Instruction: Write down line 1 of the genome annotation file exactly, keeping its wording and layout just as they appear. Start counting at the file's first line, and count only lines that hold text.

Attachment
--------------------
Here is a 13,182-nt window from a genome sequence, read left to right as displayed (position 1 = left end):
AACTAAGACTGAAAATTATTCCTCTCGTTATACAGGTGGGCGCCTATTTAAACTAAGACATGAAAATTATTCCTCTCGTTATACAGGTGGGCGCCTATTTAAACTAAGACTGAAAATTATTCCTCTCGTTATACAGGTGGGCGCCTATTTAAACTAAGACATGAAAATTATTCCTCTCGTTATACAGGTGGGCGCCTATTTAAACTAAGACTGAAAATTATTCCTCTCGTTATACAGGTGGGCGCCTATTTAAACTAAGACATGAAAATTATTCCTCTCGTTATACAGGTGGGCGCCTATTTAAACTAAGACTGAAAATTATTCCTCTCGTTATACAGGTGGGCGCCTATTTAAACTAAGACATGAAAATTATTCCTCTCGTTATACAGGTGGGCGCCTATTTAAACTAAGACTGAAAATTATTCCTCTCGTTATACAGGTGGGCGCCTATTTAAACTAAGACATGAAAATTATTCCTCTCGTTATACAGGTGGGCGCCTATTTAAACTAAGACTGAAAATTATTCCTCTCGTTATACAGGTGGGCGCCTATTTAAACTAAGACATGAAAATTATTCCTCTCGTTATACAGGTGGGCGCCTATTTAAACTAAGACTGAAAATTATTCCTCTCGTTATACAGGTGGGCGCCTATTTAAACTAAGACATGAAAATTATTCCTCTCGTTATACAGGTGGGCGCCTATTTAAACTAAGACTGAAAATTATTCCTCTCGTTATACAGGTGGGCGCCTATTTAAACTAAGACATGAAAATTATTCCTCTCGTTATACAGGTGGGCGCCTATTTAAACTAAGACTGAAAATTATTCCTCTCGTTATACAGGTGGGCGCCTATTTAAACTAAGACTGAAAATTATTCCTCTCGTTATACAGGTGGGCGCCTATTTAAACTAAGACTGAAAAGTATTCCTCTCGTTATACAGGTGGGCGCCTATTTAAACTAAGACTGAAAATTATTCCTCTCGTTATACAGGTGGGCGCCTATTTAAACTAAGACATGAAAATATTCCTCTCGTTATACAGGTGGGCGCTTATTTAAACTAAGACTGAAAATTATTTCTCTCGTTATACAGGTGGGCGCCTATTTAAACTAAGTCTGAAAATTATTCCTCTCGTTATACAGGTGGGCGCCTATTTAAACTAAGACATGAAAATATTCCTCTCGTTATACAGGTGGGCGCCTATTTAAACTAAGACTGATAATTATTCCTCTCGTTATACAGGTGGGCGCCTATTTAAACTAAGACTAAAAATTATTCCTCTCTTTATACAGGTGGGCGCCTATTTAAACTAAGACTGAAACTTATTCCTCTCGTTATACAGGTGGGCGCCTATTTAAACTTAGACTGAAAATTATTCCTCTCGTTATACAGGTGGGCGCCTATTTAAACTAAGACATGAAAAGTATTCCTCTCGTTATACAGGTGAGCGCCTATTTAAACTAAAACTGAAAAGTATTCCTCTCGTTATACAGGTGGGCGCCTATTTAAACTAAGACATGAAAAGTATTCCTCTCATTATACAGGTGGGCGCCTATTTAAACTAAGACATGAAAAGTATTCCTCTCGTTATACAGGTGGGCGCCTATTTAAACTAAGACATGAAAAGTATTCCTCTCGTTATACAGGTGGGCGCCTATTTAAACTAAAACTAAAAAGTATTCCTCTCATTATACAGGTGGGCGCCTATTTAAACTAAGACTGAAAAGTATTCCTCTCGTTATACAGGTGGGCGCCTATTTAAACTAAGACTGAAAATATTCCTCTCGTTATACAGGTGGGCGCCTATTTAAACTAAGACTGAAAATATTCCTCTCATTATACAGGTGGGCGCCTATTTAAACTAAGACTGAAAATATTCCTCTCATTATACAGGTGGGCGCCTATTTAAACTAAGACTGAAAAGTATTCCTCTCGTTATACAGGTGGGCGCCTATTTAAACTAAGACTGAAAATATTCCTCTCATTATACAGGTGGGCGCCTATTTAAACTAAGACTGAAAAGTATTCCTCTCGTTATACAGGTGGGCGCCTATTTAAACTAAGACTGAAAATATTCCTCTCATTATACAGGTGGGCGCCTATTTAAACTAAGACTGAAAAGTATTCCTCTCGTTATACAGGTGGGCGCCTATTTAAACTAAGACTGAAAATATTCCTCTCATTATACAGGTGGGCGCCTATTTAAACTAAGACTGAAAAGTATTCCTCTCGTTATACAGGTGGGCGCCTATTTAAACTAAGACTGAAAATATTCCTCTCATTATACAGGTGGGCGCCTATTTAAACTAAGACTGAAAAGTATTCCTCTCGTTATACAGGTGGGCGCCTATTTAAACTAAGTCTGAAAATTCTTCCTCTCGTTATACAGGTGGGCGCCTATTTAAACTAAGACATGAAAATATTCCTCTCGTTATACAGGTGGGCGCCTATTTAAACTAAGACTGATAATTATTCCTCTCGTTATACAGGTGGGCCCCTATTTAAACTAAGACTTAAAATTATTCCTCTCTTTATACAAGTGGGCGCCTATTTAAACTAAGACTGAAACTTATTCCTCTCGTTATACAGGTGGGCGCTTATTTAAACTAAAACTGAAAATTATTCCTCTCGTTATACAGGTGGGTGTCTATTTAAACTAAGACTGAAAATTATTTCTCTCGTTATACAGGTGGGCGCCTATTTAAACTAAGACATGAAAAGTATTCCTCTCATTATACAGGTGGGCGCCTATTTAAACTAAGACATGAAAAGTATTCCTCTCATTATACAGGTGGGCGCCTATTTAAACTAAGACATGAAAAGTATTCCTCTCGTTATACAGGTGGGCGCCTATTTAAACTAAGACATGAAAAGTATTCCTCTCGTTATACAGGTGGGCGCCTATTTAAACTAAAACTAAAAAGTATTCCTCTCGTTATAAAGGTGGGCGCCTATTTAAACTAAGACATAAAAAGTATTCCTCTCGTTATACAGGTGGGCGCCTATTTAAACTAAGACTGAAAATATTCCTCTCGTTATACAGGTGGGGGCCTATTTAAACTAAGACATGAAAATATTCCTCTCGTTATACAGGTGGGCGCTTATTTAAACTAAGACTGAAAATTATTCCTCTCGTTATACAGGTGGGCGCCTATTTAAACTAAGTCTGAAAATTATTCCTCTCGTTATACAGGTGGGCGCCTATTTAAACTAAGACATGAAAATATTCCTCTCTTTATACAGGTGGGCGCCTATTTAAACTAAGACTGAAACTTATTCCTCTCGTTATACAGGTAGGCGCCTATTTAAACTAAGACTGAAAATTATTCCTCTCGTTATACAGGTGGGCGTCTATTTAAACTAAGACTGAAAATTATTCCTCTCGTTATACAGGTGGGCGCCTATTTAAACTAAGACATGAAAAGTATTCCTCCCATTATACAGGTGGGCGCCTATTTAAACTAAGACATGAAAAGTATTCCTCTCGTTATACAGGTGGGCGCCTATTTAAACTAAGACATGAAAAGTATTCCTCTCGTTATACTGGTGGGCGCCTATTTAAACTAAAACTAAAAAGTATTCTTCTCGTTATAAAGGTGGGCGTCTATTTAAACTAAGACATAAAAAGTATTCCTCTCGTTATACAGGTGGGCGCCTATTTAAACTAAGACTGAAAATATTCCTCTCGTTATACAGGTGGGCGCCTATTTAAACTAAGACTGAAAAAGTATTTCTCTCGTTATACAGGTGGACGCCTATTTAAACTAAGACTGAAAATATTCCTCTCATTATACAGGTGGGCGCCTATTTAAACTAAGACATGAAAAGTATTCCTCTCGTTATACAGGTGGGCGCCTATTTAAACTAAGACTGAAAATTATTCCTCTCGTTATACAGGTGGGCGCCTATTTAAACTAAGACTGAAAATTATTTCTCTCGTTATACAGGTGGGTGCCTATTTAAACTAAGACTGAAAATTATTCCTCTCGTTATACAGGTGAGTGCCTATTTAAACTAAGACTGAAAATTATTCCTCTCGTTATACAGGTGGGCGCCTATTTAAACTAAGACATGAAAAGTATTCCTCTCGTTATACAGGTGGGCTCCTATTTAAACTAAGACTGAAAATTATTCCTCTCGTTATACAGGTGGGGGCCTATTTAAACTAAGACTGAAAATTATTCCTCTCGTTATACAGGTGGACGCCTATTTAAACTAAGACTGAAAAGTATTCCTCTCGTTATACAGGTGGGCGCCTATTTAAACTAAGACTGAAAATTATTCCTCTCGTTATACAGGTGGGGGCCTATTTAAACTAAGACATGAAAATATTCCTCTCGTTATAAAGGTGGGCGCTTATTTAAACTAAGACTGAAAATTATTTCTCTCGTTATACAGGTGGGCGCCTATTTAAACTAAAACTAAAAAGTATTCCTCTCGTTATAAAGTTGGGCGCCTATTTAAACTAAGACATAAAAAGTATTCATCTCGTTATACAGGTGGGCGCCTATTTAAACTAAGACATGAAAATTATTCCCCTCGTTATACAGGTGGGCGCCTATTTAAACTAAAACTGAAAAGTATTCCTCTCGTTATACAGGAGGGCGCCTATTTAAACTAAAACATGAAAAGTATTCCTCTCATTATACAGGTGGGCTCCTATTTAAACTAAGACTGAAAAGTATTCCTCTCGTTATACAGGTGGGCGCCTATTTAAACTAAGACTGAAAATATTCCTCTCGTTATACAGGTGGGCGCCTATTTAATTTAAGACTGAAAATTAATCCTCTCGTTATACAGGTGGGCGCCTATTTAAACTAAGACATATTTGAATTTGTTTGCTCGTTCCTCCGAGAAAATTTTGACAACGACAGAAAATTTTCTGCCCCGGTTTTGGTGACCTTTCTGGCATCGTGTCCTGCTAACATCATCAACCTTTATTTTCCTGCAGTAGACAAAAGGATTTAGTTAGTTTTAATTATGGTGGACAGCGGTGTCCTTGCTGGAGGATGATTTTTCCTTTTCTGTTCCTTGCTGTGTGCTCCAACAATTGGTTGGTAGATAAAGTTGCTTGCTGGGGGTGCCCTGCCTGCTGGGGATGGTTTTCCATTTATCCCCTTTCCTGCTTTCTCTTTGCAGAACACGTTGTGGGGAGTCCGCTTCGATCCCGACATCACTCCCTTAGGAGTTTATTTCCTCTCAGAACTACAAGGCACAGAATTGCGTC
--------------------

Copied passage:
Here is a 13,182-nt window from a genome sequence, read left to right as displayed (position 1 = left end):